Red Sox not losing faith in Andrew Benintendi

ST. LOUIS -- Andrew Benintendi began his first full major-league season by batting second for the Boston Red Sox. Two weeks ago, with the offense straining to score runs, he was moved to the cleanup spot. He has started all but one of 39 games and played all but nine of 359 innings.

By now, it's clear that Red Sox manager John Farrell wouldn't trust Benintendi any more if he was his doctor.

So, it will take a lot more than an 0-for-26 skid for Farrell to consider dropping Benintendi down in the batting order or, heaven forbid, sit him down for a few games, a la center fielder Jackie Bradley Jr. earlier this month when he was in the midst of a slump.

"There's no wavering confidence in his abilities and what he's done in a very short period of time," Farrell said Wednesday before the Red Sox wrapped up a two-game interleague series here against the St. Louis Cardinals with a 5-4 win. "He's a really good-looking young player. Because of four, five games that he's come up a little bit dry, there are other ways he can contribute."

A few hours later, right on cue, Benintendi stepped to the plate with one out, the tying run on third base and "0-FOR-3" staring at him from the center-field scoreboard at Busch Stadium. Facing hard-throwing Cardinals reliever Trevor Rosenthal, Benintendi took a 100-mph fastball for a called strike, laid off a 101-mph dirt-diver, then got enough of his bat on another 100-mph heater to lift it into left field for a sacrifice fly.

Impressive at-bat for a guy who hasn't gotten a hit in nine days.

"Right now, obviously, they're not falling for me, so I just want to do whatever I can to help the team win," Benintendi said after the Red Sox got seven scoreless innings from eight relievers over 13 innings. "In that situation, going against Rosenthal, who's throwing 101, I was just trying to put the barrel on it and get something to the outfield. So, yeah, it was nice."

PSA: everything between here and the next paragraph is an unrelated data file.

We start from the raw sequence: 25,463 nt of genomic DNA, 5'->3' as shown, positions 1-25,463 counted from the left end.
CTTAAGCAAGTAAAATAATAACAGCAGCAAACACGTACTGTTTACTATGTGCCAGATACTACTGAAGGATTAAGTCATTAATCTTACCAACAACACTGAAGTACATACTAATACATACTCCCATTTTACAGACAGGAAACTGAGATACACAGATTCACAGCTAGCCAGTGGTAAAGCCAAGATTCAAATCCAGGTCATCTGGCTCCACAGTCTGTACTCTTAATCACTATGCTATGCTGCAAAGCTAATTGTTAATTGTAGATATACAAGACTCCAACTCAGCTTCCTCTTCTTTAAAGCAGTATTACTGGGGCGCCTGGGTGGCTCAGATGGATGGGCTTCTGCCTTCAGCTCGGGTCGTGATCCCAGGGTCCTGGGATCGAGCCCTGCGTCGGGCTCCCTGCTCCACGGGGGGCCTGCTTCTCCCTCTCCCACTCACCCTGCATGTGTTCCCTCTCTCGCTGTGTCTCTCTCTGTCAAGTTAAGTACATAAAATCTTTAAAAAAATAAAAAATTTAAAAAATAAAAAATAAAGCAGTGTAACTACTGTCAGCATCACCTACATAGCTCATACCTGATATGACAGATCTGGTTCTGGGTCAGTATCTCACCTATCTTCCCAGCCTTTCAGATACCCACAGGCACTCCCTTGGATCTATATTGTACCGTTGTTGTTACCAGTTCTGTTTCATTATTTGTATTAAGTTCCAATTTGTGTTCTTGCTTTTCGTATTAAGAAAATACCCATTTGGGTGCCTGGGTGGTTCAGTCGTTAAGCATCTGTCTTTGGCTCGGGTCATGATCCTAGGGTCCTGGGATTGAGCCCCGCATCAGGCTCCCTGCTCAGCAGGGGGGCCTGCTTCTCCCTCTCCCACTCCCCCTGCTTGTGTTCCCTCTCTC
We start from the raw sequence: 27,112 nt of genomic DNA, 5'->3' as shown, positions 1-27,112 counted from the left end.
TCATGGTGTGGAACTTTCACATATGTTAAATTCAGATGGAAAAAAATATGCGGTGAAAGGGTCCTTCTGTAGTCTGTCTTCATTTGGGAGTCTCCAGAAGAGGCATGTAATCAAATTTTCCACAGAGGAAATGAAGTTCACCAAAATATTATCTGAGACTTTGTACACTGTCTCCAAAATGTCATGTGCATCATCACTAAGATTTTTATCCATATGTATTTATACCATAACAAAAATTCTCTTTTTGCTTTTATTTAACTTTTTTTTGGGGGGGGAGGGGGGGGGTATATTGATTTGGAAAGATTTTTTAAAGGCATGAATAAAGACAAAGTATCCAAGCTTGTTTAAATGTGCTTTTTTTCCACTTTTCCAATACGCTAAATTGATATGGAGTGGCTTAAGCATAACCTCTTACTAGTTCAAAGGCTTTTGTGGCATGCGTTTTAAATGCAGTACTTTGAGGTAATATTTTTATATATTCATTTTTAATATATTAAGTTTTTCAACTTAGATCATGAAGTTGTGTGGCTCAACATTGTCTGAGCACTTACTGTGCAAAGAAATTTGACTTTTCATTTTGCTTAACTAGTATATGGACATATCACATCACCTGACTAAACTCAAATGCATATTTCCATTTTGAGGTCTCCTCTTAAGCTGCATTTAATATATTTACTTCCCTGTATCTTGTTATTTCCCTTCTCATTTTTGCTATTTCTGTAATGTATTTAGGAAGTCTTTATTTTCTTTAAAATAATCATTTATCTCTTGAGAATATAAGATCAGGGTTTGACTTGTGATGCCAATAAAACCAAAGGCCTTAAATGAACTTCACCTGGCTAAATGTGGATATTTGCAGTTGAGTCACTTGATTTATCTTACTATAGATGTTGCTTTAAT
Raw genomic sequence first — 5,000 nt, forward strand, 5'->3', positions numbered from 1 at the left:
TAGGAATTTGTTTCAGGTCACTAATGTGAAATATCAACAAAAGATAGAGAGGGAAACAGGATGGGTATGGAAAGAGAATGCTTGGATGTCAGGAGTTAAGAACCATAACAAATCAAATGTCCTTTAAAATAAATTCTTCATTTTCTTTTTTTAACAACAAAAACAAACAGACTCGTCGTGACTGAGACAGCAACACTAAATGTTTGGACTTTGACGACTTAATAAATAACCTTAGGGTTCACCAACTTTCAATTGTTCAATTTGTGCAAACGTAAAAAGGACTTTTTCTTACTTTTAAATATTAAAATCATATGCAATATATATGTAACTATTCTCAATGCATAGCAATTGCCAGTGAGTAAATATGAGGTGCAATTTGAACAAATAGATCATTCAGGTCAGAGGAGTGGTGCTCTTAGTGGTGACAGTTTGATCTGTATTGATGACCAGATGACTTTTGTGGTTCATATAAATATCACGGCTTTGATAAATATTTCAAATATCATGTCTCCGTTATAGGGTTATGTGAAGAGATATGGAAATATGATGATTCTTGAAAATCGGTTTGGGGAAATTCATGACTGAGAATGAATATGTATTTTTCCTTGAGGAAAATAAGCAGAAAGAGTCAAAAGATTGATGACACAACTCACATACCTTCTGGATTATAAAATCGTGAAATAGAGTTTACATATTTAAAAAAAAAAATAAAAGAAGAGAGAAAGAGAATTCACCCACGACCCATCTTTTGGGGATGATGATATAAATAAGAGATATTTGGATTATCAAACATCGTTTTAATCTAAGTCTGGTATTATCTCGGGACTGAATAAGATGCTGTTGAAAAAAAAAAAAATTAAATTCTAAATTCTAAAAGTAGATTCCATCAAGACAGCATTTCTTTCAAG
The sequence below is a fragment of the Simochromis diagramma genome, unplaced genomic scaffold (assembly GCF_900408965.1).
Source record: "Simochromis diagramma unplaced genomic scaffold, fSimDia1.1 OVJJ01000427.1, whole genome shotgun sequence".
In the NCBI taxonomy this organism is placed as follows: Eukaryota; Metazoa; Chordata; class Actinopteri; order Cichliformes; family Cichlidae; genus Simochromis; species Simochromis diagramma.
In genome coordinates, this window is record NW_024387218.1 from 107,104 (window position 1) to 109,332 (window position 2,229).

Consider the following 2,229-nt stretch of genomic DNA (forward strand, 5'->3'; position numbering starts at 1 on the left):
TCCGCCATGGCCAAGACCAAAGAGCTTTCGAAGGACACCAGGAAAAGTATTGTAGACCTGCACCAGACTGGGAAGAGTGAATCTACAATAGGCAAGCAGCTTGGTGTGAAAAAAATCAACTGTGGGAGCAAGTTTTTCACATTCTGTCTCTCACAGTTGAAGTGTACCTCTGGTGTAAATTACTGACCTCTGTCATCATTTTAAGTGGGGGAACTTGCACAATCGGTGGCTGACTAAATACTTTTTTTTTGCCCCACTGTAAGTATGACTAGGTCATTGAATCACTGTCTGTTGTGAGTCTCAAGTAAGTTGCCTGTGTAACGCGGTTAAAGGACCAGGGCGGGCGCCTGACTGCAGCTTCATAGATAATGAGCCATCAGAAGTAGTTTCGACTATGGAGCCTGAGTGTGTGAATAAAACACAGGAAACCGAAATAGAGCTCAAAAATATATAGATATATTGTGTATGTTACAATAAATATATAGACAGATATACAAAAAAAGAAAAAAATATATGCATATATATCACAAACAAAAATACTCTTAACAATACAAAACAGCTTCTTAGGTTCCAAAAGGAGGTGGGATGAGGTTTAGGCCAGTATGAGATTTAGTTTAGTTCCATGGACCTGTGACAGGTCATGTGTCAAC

One reason Farrell is able to show so much faith in Benintendi is the 22-year-old's astute knowledge of the strike zone and uncanny knack for making contact. In the minors, Benintendi drew more walks (74) and had more extra-base hits (74) than strikeouts (63). Among 92 American League hitters with at least 120 plate appearances entering Wednesday night, he was the 14th-hardest to strike out, whiffing only once every 6.59 at-bats.

Even during his drought, which extends to a three-hit game in Milwaukee on May 9 and has dropped his average from .339 to .280 and his on-base percentage from .400 to .355, Benintendi has struck out only four times in 32 plate appearances. His outs have been mostly productive, moving runners on the bases, and he has managed four walks and one hit by pitch.

It doesn't mean he isn't frustrated by the lack of results. But Benintendi is seeing enough pitches and having competitive at-bats that he isn't panicking over a slump that would have most young players locking themselves in the batting cage to find answers.

"I mean, I feel like I'm working hard with [hitting coach] Chili [Davis], just trying to keep things simple," Benintendi said. "Sometimes they just don't fall. It'd be one thing if I was striking out half the time. But it's just not finding holes right now. I mean, all you can do is keep playing. A lot of games left, a lot of at-bats left, so we'll figure it out."

The Red Sox could have flown to Oakland overnight on the high they derived from Wednesday night's win. They used 21 players -- everyone save utility man Chase d'Arnaud and starting pitchers Chris Sale, Eduardo Rodriguez and Drew Pomeranz -- and came all the way back from an early four-run deficit. Xander Bogaerts tripled twice, Bradley belted a two-run homer and Chris Young delivered a pinch single in the 13th inning to drive in Mitch Moreland with the go-ahead run.

"This is a big win. It's a huge shift," Farrell said. "This one tonight is a lot of grit, a lot of character and a lot of competitive at-bats late in the game."

Including one from Benintendi, even if he had to pack the hitless streak along with the rest of his equipment.

"I mean, I feel like I can only go up from here," Benintendi said.

And you know as well as Farrell that he will.